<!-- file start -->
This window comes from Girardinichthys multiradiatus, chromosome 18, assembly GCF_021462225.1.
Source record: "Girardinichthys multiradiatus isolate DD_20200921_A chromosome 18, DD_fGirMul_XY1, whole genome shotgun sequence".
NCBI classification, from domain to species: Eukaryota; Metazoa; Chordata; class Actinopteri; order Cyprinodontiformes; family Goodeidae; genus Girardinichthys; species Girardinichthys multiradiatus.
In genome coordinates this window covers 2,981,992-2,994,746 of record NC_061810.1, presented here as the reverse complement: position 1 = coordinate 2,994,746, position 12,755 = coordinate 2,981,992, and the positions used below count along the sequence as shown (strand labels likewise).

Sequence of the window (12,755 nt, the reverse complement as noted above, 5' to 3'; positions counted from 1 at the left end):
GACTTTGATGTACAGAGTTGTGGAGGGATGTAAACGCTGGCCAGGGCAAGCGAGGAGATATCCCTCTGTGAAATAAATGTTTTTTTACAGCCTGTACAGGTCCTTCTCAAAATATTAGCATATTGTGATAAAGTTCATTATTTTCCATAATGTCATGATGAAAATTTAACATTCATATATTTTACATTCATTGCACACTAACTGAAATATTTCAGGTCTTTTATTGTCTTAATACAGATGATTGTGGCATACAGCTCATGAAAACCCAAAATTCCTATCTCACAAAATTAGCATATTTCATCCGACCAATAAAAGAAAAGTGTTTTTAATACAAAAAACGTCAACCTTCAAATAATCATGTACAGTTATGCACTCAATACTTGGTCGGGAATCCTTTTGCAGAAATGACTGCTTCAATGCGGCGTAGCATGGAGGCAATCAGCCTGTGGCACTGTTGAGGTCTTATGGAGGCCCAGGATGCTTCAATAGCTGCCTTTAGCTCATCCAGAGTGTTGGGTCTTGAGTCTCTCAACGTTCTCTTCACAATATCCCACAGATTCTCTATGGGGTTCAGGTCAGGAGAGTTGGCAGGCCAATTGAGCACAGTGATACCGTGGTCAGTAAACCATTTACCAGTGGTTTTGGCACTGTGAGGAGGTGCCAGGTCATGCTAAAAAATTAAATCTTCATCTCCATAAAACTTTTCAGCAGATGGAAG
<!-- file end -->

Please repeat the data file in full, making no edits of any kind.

This window comes from Girardinichthys multiradiatus, chromosome 18, assembly GCF_021462225.1.
Source record: "Girardinichthys multiradiatus isolate DD_20200921_A chromosome 18, DD_fGirMul_XY1, whole genome shotgun sequence".
NCBI classification, from domain to species: Eukaryota; Metazoa; Chordata; class Actinopteri; order Cyprinodontiformes; family Goodeidae; genus Girardinichthys; species Girardinichthys multiradiatus.
In genome coordinates this window covers 2,981,992-2,994,746 of record NC_061810.1, presented here as the reverse complement: position 1 = coordinate 2,994,746, position 12,755 = coordinate 2,981,992, and the positions used below count along the sequence as shown (strand labels likewise).

Sequence of the window (12,755 nt, the reverse complement as noted above, 5' to 3'; positions counted from 1 at the left end):
GACTTTGATGTACAGAGTTGTGGAGGGATGTAAACGCTGGCCAGGGCAAGCGAGGAGATATCCCTCTGTGAAATAAATGTTTTTTTACAGCCTGTACAGGTCCTTCTCAAAATATTAGCATATTGTGATAAAGTTCATTATTTTCCATAATGTCATGATGAAAATTTAACATTCATATATTTTACATTCATTGCACACTAACTGAAATATTTCAGGTCTTTTATTGTCTTAATACAGATGATTGTGGCATACAGCTCATGAAAACCCAAAATTCCTATCTCACAAAATTAGCATATTTCATCCGACCAATAAAAGAAAAGTGTTTTTAATACAAAAAACGTCAACCTTCAAATAATCATGTACAGTTATGCACTCAATACTTGGTCGGGAATCCTTTTGCAGAAATGACTGCTTCAATGCGGCGTAGCATGGAGGCAATCAGCCTGTGGCACTGTTGAGGTCTTATGGAGGCCCAGGATGCTTCAATAGCTGCCTTTAGCTCATCCAGAGTGTTGGGTCTTGAGTCTCTCAACGTTCTCTTCACAATATCCCACAGATTCTCTATGGGGTTCAGGTCAGGAGAGTTGGCAGGCCAATTGAGCACAGTGATACCGTGGTCAGTAAACCATTTACCAGTGGTTTTGGCACTGTGAGGAGGTGCCAGGTCATGCTAAAAAATTAAATCTTCATCTCCATAAAACTTTTCAGCAGATGGAAG